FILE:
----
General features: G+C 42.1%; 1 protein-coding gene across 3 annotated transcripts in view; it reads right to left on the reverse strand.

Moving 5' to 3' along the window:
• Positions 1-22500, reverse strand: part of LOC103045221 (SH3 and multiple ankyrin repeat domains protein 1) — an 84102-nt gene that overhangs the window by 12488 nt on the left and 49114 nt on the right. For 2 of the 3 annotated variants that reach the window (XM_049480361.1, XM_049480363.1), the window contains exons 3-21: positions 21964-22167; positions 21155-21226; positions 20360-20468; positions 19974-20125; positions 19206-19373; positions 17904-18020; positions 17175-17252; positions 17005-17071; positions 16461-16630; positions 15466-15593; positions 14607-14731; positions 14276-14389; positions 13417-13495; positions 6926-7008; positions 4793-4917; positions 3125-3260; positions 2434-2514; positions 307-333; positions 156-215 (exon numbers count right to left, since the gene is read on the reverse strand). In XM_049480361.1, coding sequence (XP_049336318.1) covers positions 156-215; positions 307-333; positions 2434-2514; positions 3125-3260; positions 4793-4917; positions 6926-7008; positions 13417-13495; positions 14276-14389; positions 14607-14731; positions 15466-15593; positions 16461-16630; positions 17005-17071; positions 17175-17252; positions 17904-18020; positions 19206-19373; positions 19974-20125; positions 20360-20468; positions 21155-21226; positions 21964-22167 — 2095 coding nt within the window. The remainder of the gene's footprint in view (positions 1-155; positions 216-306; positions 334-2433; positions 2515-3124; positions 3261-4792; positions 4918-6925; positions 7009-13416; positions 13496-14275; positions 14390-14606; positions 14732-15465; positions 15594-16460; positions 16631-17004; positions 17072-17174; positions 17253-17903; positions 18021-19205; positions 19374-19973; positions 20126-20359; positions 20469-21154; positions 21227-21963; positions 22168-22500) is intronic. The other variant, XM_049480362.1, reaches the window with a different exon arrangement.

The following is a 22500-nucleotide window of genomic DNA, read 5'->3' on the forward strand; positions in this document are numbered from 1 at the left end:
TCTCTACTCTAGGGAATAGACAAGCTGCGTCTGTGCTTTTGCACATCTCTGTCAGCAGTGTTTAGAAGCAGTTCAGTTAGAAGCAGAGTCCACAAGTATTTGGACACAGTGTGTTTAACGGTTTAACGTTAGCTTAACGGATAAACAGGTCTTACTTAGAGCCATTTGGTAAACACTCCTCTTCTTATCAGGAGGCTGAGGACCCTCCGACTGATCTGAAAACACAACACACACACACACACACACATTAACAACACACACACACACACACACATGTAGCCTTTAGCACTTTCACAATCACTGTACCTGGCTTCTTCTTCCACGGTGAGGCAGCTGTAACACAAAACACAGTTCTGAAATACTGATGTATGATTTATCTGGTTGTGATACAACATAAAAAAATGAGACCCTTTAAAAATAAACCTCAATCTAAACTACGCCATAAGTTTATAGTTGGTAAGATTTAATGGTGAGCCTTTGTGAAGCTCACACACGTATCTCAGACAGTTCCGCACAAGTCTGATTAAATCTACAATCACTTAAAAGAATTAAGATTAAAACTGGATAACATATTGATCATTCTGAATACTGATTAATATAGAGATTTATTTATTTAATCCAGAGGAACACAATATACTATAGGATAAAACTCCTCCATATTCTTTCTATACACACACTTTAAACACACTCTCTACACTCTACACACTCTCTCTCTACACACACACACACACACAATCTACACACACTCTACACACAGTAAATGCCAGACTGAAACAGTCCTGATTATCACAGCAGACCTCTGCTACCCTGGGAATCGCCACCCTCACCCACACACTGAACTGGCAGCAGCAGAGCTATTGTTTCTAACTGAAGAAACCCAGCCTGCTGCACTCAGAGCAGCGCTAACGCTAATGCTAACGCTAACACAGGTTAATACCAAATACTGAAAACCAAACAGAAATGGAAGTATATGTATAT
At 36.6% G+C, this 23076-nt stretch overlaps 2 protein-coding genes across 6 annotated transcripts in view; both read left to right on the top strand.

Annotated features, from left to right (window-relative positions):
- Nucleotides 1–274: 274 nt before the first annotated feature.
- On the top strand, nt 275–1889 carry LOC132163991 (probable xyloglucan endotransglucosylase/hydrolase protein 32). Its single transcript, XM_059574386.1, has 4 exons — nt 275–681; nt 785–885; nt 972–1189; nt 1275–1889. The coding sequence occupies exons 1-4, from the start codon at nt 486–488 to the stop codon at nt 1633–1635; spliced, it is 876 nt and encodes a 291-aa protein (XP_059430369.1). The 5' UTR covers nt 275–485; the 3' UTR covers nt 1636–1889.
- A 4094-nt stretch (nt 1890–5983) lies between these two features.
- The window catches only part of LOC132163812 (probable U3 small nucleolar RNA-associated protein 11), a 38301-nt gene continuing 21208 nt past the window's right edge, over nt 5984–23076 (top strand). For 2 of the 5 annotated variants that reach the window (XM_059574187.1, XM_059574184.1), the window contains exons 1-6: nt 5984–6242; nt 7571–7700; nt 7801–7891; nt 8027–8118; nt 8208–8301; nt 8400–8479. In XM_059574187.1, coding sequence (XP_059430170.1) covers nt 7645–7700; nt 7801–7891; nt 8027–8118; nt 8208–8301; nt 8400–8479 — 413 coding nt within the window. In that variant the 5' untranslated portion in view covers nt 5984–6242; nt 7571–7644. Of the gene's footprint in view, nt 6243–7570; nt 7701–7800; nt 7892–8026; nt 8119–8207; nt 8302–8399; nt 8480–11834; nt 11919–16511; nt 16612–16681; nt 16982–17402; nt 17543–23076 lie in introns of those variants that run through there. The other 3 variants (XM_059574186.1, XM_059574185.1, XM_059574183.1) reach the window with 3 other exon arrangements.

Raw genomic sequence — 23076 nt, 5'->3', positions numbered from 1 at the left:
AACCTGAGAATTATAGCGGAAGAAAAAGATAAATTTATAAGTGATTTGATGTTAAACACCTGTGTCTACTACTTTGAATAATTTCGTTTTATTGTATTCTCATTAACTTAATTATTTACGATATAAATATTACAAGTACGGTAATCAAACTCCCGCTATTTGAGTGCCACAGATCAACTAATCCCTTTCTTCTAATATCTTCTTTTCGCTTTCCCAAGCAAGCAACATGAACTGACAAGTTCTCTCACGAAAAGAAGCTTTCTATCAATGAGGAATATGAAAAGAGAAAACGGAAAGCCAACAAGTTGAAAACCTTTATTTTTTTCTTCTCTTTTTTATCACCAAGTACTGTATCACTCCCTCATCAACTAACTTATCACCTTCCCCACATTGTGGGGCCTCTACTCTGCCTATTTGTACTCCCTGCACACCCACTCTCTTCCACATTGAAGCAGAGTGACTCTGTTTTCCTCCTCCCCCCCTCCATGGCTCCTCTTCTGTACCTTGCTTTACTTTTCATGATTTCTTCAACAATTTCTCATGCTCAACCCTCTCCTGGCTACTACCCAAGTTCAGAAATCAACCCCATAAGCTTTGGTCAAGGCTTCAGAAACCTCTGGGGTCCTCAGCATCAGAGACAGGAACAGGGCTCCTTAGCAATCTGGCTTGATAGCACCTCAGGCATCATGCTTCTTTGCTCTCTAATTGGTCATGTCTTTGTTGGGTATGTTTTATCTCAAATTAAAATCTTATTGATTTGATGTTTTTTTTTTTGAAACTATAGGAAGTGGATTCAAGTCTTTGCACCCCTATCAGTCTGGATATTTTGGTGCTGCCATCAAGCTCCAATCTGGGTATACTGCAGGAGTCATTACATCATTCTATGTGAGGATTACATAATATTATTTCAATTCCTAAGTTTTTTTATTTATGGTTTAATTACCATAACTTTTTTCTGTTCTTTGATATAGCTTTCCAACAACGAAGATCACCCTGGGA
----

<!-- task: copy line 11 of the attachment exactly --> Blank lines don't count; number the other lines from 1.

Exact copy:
- The window catches only part of LOC132163812 (probable U3 small nucleolar RNA-associated protein 11), a 38301-nt gene continuing 21208 nt past the window's right edge, over nt 5984–23076 (top strand). For 2 of the 5 annotated variants that reach the window (XM_059574187.1, XM_059574184.1), the window contains exons 1-6: nt 5984–6242; nt 7571–7700; nt 7801–7891; nt 8027–8118; nt 8208–8301; nt 8400–8479. In XM_059574187.1, coding sequence (XP_059430170.1) covers nt 7645–7700; nt 7801–7891; nt 8027–8118; nt 8208–8301; nt 8400–8479 — 413 coding nt within the window. In that variant the 5' untranslated portion in view covers nt 5984–6242; nt 7571–7644. Of the gene's footprint in view, nt 6243–7570; nt 7701–7800; nt 7892–8026; nt 8119–8207; nt 8302–8399; nt 8480–11834; nt 11919–16511; nt 16612–16681; nt 16982–17402; nt 17543–23076 lie in introns of those variants that run through there. The other 3 variants (XM_059574186.1, XM_059574185.1, XM_059574183.1) reach the window with 3 other exon arrangements.